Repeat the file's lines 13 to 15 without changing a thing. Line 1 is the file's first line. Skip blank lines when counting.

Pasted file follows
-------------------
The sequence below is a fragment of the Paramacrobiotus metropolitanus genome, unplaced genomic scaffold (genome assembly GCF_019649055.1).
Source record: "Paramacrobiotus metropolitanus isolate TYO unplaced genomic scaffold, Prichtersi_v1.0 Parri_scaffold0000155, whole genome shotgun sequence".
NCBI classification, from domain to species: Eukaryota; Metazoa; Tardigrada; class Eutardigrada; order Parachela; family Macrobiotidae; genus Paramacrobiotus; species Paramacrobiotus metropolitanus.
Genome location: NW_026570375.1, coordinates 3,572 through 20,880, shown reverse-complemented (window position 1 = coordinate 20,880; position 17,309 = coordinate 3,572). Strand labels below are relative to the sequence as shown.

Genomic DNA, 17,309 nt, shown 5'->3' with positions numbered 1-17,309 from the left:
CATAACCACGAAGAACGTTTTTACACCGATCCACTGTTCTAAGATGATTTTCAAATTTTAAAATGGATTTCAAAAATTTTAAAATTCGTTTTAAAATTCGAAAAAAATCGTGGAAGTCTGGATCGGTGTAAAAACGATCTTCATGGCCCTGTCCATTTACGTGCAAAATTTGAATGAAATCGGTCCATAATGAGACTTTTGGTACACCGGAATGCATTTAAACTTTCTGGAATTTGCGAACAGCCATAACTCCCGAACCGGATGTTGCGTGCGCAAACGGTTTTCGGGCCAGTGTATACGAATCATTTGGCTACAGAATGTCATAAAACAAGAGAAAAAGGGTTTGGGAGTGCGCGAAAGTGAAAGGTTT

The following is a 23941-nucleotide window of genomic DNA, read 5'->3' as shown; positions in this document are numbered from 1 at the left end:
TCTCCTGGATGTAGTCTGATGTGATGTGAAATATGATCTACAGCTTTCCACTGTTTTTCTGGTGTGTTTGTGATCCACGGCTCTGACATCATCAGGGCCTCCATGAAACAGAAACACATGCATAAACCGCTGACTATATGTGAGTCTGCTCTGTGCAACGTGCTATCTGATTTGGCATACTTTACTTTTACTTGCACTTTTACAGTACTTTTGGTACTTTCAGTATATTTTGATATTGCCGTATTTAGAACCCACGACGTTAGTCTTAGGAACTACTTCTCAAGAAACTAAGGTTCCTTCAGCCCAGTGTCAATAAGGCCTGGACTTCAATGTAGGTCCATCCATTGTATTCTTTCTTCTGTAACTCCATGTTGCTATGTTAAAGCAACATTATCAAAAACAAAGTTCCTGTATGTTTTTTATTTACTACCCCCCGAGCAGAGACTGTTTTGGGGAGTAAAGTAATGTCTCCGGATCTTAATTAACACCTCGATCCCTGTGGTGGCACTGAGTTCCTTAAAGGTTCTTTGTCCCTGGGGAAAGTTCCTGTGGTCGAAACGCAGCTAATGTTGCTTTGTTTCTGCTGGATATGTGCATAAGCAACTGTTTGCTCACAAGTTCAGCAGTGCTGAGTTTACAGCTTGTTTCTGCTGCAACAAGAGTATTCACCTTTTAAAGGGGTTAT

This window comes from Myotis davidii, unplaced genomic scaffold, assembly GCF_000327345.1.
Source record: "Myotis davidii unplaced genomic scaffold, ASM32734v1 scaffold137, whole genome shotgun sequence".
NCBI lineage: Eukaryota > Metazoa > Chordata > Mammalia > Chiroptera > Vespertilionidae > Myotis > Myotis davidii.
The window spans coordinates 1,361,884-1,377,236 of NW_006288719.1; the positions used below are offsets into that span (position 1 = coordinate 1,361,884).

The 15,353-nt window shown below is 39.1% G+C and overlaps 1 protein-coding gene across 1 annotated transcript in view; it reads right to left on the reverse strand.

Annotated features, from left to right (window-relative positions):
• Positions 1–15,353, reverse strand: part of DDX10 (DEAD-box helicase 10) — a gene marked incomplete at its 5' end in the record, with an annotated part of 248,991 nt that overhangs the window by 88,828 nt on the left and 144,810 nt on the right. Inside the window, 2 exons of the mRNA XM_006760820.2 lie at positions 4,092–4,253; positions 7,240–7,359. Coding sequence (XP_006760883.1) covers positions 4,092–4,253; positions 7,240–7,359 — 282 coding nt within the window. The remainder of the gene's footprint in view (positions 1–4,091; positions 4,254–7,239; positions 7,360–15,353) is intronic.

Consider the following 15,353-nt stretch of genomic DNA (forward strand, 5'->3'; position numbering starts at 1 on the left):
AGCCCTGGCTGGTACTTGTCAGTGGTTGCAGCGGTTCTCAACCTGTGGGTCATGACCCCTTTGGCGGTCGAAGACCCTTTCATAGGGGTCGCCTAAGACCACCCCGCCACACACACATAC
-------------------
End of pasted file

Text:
The 15,353-nt window shown below is 39.1% G+C and overlaps 1 protein-coding gene across 1 annotated transcript in view; it reads right to left on the reverse strand.

Annotated features, from left to right (window-relative positions):
• Positions 1–15,353, reverse strand: part of DDX10 (DEAD-box helicase 10) — a gene marked incomplete at its 5' end in the record, with an annotated part of 248,991 nt that overhangs the window by 88,828 nt on the left and 144,810 nt on the right. Inside the window, 2 exons of the mRNA XM_006760820.2 lie at positions 4,092–4,253; positions 7,240–7,359. Coding sequence (XP_006760883.1) covers positions 4,092–4,253; positions 7,240–7,359 — 282 coding nt within the window. The remainder of the gene's footprint in view (positions 1–4,091; positions 4,254–7,239; positions 7,360–15,353) is intronic.